Yesterday I went to the grocery store looking to find the brand of rice crackers I like. Unfortunately, King Kullen no longer carries them, so I went looking for another brand, which I found in their “Healthy Food Aisle” (on a side note, I can’t get over how supermarkets label one or two aisles as health food – are they openly saying that the rest of their food is not healthy?) Anyway… in this health aisle, I found another brand. I turned the package over to read the ingredients and low and behold – it contains food dyes yellow 5 and 6! Not sure how this is considered healthy – just because they are rice crackers? This serves as a reminder to always read your labels – especially if you are pregnant or giving the food to your children whose body is still developing!
I came across this list of food dyes today. All of the following information is from The Center For Science in the Public Interest and can be found at: http://cspinet.org/new/pdf/food-dyes-rainbow-of-risks.pdf this article goes very in depth on each individual dye and is worth taking a look at.
FD&C Blue No. 1, or Brilliant Blue, is a water soluble coloring used in many baked goods, beverages, des- sert powders, candies, cereals, drugs, and other products. Blue 1 received FDA approval for general use in foods and ingested drugs in 1969. In 1982, the FDA permanently approved the color for use in externally applied drugs and general use in cosmetics excluding the area of the eye. An unpublished study suggested the possibility that Blue 1 caused kidney tumors in mice, and a preliminary in vitro study raised questions about possible effects on nerve cells. The dye can also cause hypersensitivity reactions.
Blue 2 is widely used to color beverages, candies, pet foods, and many other foods and drugs. It cannot be considered safe given the statistically significant incidence of tumors, particularly brain gliomas, in male rats. It should not be used in foods.
Citrus Red 2, which is permitted only for coloring the skins of oranges (especially Florida oranges) not used for processing, is toxic to rodents at modest levels and caused tumors of the urinary blad- der and possibly other organs. It is only used at minuscule levels and only on orange peels, but it still has no place in the food supply.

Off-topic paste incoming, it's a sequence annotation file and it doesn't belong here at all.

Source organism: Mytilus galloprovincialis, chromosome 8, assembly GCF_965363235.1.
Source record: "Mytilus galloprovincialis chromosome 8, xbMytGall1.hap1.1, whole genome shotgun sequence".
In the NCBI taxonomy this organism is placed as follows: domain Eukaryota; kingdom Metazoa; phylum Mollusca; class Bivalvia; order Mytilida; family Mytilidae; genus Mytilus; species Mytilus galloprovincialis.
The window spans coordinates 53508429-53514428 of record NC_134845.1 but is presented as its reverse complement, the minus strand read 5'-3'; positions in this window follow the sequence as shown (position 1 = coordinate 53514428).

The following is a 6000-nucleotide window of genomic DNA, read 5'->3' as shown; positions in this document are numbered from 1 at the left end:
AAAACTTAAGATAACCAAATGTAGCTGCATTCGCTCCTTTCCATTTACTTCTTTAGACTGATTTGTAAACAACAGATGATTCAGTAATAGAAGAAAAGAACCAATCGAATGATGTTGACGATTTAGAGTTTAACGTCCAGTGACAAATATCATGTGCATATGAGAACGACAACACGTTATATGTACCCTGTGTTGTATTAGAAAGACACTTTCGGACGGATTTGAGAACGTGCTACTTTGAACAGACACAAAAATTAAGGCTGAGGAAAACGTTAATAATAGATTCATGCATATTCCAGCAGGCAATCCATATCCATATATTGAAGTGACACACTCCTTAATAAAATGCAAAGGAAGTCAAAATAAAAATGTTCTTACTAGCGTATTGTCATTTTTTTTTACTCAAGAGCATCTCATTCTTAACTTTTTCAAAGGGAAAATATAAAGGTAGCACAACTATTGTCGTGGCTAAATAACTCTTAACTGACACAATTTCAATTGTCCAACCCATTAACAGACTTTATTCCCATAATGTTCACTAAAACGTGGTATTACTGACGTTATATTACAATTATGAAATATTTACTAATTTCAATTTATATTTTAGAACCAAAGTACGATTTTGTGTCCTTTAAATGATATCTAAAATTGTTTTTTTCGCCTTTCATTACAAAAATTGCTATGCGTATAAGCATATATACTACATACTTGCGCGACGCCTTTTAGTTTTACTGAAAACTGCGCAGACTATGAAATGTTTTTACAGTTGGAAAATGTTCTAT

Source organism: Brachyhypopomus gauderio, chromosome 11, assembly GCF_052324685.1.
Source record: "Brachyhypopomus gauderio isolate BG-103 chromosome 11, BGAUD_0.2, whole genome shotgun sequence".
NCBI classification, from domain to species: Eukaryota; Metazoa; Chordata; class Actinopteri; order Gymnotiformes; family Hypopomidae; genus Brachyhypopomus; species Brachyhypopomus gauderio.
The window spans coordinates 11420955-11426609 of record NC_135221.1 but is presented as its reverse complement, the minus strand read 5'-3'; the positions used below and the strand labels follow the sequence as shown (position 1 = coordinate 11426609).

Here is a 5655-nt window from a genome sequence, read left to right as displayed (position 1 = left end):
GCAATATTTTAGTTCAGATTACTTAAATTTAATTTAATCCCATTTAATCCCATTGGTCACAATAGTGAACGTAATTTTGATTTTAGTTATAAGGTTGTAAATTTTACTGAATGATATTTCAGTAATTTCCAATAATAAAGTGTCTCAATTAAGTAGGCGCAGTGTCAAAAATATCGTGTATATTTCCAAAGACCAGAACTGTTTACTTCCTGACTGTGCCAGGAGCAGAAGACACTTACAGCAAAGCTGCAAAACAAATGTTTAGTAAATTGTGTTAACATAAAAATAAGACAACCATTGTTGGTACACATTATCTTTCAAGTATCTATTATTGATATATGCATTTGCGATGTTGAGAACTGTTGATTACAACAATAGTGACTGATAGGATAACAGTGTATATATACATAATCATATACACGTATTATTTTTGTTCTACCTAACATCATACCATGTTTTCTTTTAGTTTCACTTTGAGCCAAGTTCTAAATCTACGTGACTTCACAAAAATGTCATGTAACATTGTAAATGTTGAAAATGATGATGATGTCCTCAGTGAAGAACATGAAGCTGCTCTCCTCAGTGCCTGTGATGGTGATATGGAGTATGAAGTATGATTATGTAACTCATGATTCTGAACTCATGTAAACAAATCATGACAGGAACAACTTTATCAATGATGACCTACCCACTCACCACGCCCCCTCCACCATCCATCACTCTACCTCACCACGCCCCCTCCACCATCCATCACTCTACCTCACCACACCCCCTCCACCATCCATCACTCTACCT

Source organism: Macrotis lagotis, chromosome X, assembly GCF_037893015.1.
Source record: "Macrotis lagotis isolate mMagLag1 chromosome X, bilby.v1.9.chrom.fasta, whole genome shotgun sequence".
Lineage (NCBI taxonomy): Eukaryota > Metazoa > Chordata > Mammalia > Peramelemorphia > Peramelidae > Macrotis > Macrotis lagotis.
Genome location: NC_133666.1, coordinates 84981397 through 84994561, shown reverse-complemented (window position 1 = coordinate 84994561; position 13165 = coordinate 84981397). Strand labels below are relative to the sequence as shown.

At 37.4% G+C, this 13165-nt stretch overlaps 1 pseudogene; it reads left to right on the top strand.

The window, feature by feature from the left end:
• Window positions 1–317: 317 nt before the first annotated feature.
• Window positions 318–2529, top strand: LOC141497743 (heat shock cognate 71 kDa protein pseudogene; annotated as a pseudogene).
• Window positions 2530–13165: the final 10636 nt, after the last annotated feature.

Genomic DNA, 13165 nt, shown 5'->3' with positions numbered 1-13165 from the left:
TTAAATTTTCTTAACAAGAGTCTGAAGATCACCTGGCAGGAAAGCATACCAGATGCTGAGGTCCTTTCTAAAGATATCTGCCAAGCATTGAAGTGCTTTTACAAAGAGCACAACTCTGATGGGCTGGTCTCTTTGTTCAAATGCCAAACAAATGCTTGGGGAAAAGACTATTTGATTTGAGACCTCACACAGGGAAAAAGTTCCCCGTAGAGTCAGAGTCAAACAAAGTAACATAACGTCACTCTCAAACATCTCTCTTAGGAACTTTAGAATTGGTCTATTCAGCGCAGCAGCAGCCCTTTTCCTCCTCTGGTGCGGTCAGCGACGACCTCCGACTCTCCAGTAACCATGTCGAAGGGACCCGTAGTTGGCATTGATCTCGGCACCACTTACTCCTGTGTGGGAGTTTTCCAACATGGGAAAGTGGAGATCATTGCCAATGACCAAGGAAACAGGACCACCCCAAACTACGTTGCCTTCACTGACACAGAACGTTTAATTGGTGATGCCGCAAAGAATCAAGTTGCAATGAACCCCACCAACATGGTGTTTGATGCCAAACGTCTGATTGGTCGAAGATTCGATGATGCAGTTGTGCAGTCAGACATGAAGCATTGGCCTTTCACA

Green 3 is one of the least-used dyes, but may be found in candies, beverages, dessert powders, ice cream, sorbet, and other foods, as well as ingested drugs, lipsticks, and externally applied cosmetics (FDA 1982a). It caused significant increases in bladder and testes tumors in male rats. Though the Food and Drug Administration (FDA) considers it safe, this little-used dye must remain suspect until further testing is conducted.
Orange B is approved for use only in sausage casings, but has not been used for many years. Limited industry testing did not reveal any problems.
Red 3 is used in maraschino cherries, sausage casings, oral drugs, baked goods, and candies. It was recognized in 1990 by the FDA as a thyroid carcinogen in animals and is banned in cosmetics and externally applied drugs. All uses of Red 3 lakes (combi- nations of dyes and salts that are insoluble and used in low-moisture foods) are also banned. However, the FDA still permits Red 3 in ingested drugs and foods, with about 200,000 pounds of the dye being used annually. The FDA needs to revoke that approval.
Red 40, is approved for use in bever- ages, bakery goods, dessert powders, candies, cereals, foods, drugs, and cosmetics and, in terms of pounds consumed, is by far the most-used dye.It may accelerate the appearance of immune-system tumors in mice. The dye causes hypersensitivity (allergy-like) reactions in a small number of consumers and might trigger hyperactivity in children. Considering the safety questions and its non-essentiality, Red 40 should be excluded from foods unless and until new tests clearly demonstrate its safety.
Yellow 5, also known as Tartrazine, is used in numerous bakery goods, beverages, dessert pow- ders, candies, cereals, gelatin desserts, pet food, and many other foods, as well as pharmaceuticals, and cosmetics.It may be contaminated with several cancer-causing chemicals. In addition, Yellow 5 causes sometimes-severe hypersensitivity reactions in a small number of people and might trigger hyperactivity and other behavioral effects in children. Posing some risks, while serving no nutritional or safety purpose, Yellow 5 should not be allowed in foods.
Yellow 6 is used to color bakery goods, cereals, beverages, dessert powders, candies, gelatin desserts, sausage, and numerous other foods, as well as cosmetics and drugs. In testing, caused adrenal tumors in animals, though that is disputed by industry and the FDA. It may be contaminated with cancer-causing chemicals and occasionally causes severe hypersensitivity reactions. Yellow 6 adds an unnecessary risk to the food supply.